Initiative for What Works to Advance Women and Girls in the Economy (IWWAGE) aims to build on existing research and generate new evidence to inform and facilitate the agenda of women’s economic empowerment. IWWAGE reported that two in five urban women were impacted by job losses during the first wave of the pandemic, owing to the unnatural development of dual workload of domestic care work and paid work. IWWAGE also took stock of the situation and put forward recommendations to make the ‘future of work’ more conducive to women’s workforce participation.
While reservations and active efforts to increase diversity have improved women’s participation in politics, much of the day-to-day functioning of Indian politics, even grassroots governance, remains a man’s game. Much of the absence of women in political leadership stems from gender gaps in overall political participation. Soumya Kapoor Mehta and Steven Walker from IWWAGE look at barriers and challenges to women’s leadership. Read the coverage here.
|Senior representatives from Krea research centres assembled for a virtual panel discussion, attended by prospective undergraduate students and their families. The panel highlighted the path-breaking research work and opportunities for Krea students to engage in them through projects and internships. Moderated by Kala Anand (Director – Communications, Partnerships & Career Services at Krea University), the panel discussion featured Preethi Rao from LEAD at Krea University, Deepanshu Khandelwal from Catalyst Atal Incubation Center (AIC), Soumya Kapoor from IWWAGE, and Vasudha Katju from Centre for Writing & Pedagogy (CWP).
IWWAGE’s quarterly Magazine, ‘Gender in Focus’ latest edition talks about their work under the research and SWAYAM vertical, their recommendations for the Union Budget and inputs to several Ministries to advance transformative financing for gender equality, new partnerships, evidence-based ground reports and lots more. Read the latest edition here.
While it is a welcome attempt to provide worth to housework, steps to reduce and redistribute such work are, perhaps, more important than asking for women’s unpaid work to be monetised, even notionally. They are important to ensure women’s rights and a sense of social justice. Soumya Kapoor Mehta (Head – IWWAGE) and Sona Mitra (Principal Economist – IWWAGE) look at the challenges to compensating women for their unpaid work. Read the article published by The Hindustan Times here.
In an article published by The Hindustan Times, Soumya Kapoor Mehta (Head – IWWAGE) and Sona Mitra (Principal Economist – IWWAGE) write about universalising maternity entitlements and childcare as a public good in India and list out the steps needed to reduce and redistribute such work. Read the article here.
In an article published by The Financial Express, Soumya Kapoor Mehta (Head – IWWAGE), Sona Mitra (Principal Economist – IWWAGE), and Kanika Jha Kingra (Senior Policy and Advocacy Manager – IWWAGE) write about women’s expectations from the Union Budget 2021-22 and how it presents an opportunity to ensure that India’s economic growth and development is inclusive. Read the article here.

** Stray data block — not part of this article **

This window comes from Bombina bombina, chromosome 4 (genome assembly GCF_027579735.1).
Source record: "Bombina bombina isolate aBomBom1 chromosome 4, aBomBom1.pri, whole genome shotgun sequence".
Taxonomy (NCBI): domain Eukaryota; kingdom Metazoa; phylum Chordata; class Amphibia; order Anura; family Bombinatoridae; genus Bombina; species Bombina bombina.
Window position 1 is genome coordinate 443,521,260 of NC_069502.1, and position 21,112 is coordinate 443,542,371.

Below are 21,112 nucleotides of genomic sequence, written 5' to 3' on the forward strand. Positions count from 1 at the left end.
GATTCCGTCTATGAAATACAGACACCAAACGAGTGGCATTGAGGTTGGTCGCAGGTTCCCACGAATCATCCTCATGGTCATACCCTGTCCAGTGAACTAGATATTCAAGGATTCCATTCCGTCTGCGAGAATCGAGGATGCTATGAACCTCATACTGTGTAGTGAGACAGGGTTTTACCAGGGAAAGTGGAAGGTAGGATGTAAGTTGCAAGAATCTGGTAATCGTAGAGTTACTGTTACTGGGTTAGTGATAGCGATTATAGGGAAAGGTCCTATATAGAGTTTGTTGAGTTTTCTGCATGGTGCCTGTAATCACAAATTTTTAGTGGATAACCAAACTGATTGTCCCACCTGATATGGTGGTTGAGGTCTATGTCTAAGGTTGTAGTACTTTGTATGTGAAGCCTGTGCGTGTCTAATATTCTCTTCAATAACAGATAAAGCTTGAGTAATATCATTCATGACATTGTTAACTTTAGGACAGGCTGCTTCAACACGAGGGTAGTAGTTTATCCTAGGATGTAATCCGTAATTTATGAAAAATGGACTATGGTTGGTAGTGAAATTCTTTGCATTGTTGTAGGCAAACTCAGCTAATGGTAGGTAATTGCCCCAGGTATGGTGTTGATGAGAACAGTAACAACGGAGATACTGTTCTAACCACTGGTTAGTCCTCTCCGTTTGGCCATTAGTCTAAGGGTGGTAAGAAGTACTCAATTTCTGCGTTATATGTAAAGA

Women and girls across the world have been disproportionately affected in the year of the pandemic, not in terms of the impact of the virus, but more so socially and economically. Kanika Jha Kingra from IWWAGE and Surbhi Singh from The Quantum Hub (TQH), in an article published by The Indian Express, write about how India’s female workforce was largely invisible, underpaid, under-protected and constituted the largest segment of the informal workforce, which is among the worst-hit this year. Read the article here.
From assessing the gaps in childcare in India to looking at the impact of employment guarantee for women — learn about the latest developments and research in gender issues in India presented in a news format by IWWAGE. Watch the latest episode here.
The learning session on ‘Addressing the unpaid childcare crisis for women and girls: How can we build better after COVID-19?’ held in December last year, as part of the learning series started by the Bill & Melinda Gates Foundation, aimed at fostering learning, exchanging ideas and establishing connections across partners working on evidence, advocacy, policies, and interventions related to COVID-19’s social and economic impacts on women and girls. As part of the larger mandate, Bill and Melinda Gates Foundation, the International Development Research Centre (IDRC), and IWWAGE at LEAD are collaborating to undertake an evidence review of the current childcare crisis and the road for post-COVID recovery and resilience. A paper is underway outlining the different pathways in which COVID-19 is impacting women’s care burden, with recommendations for policy solutions and measures that could be explored in different contexts by governments, the private sector, and other key development actors, with a focus on low- and middle-income countries (LMICs).